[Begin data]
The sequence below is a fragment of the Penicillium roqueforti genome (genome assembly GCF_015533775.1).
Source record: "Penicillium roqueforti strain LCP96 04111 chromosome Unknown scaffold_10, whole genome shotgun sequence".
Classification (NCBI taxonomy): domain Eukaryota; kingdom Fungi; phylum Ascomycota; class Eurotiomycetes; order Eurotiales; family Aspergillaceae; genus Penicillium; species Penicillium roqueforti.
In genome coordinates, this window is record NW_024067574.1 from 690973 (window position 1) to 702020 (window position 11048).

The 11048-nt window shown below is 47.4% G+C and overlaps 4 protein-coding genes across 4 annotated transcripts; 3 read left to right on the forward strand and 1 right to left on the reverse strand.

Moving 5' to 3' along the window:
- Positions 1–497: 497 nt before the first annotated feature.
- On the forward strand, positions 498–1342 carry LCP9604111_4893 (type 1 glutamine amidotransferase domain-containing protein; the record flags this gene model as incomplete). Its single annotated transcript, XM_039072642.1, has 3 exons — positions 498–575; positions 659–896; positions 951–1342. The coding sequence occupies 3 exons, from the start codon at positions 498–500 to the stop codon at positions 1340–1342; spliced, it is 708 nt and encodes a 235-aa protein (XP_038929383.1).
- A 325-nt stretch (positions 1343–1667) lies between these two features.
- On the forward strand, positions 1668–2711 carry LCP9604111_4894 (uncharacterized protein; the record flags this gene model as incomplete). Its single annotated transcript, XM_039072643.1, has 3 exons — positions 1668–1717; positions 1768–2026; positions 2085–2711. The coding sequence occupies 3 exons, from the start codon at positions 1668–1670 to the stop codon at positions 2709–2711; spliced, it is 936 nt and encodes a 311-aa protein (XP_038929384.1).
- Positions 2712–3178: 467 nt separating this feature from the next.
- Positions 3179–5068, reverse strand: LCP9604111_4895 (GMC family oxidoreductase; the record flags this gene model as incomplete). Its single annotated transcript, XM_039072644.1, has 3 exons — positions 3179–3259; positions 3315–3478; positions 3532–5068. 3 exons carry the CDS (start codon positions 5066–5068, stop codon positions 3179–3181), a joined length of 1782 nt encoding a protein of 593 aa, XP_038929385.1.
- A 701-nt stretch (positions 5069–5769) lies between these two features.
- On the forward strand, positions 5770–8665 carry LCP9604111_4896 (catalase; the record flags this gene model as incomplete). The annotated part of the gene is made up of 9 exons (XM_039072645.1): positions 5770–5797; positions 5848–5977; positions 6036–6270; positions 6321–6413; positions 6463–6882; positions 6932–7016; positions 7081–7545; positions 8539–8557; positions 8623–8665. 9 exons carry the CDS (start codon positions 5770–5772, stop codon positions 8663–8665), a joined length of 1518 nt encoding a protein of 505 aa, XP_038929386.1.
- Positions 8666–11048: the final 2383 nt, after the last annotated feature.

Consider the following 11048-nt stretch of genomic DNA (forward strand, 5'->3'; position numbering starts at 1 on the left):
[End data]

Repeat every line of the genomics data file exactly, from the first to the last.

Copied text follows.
The sequence below is a fragment of the Penicillium roqueforti genome (genome assembly GCF_015533775.1).
Source record: "Penicillium roqueforti strain LCP96 04111 chromosome Unknown scaffold_10, whole genome shotgun sequence".
Classification (NCBI taxonomy): domain Eukaryota; kingdom Fungi; phylum Ascomycota; class Eurotiomycetes; order Eurotiales; family Aspergillaceae; genus Penicillium; species Penicillium roqueforti.
In genome coordinates, this window is record NW_024067574.1 from 690973 (window position 1) to 702020 (window position 11048).

The 11048-nt window shown below is 47.4% G+C and overlaps 4 protein-coding genes across 4 annotated transcripts; 3 read left to right on the forward strand and 1 right to left on the reverse strand.

Moving 5' to 3' along the window:
- Positions 1–497: 497 nt before the first annotated feature.
- On the forward strand, positions 498–1342 carry LCP9604111_4893 (type 1 glutamine amidotransferase domain-containing protein; the record flags this gene model as incomplete). Its single annotated transcript, XM_039072642.1, has 3 exons — positions 498–575; positions 659–896; positions 951–1342. The coding sequence occupies 3 exons, from the start codon at positions 498–500 to the stop codon at positions 1340–1342; spliced, it is 708 nt and encodes a 235-aa protein (XP_038929383.1).
- A 325-nt stretch (positions 1343–1667) lies between these two features.
- On the forward strand, positions 1668–2711 carry LCP9604111_4894 (uncharacterized protein; the record flags this gene model as incomplete). Its single annotated transcript, XM_039072643.1, has 3 exons — positions 1668–1717; positions 1768–2026; positions 2085–2711. The coding sequence occupies 3 exons, from the start codon at positions 1668–1670 to the stop codon at positions 2709–2711; spliced, it is 936 nt and encodes a 311-aa protein (XP_038929384.1).
- Positions 2712–3178: 467 nt separating this feature from the next.
- Positions 3179–5068, reverse strand: LCP9604111_4895 (GMC family oxidoreductase; the record flags this gene model as incomplete). Its single annotated transcript, XM_039072644.1, has 3 exons — positions 3179–3259; positions 3315–3478; positions 3532–5068. 3 exons carry the CDS (start codon positions 5066–5068, stop codon positions 3179–3181), a joined length of 1782 nt encoding a protein of 593 aa, XP_038929385.1.
- A 701-nt stretch (positions 5069–5769) lies between these two features.
- On the forward strand, positions 5770–8665 carry LCP9604111_4896 (catalase; the record flags this gene model as incomplete). The annotated part of the gene is made up of 9 exons (XM_039072645.1): positions 5770–5797; positions 5848–5977; positions 6036–6270; positions 6321–6413; positions 6463–6882; positions 6932–7016; positions 7081–7545; positions 8539–8557; positions 8623–8665. 9 exons carry the CDS (start codon positions 5770–5772, stop codon positions 8663–8665), a joined length of 1518 nt encoding a protein of 505 aa, XP_038929386.1.
- Positions 8666–11048: the final 2383 nt, after the last annotated feature.

Consider the following 11048-nt stretch of genomic DNA (forward strand, 5'->3'; position numbering starts at 1 on the left):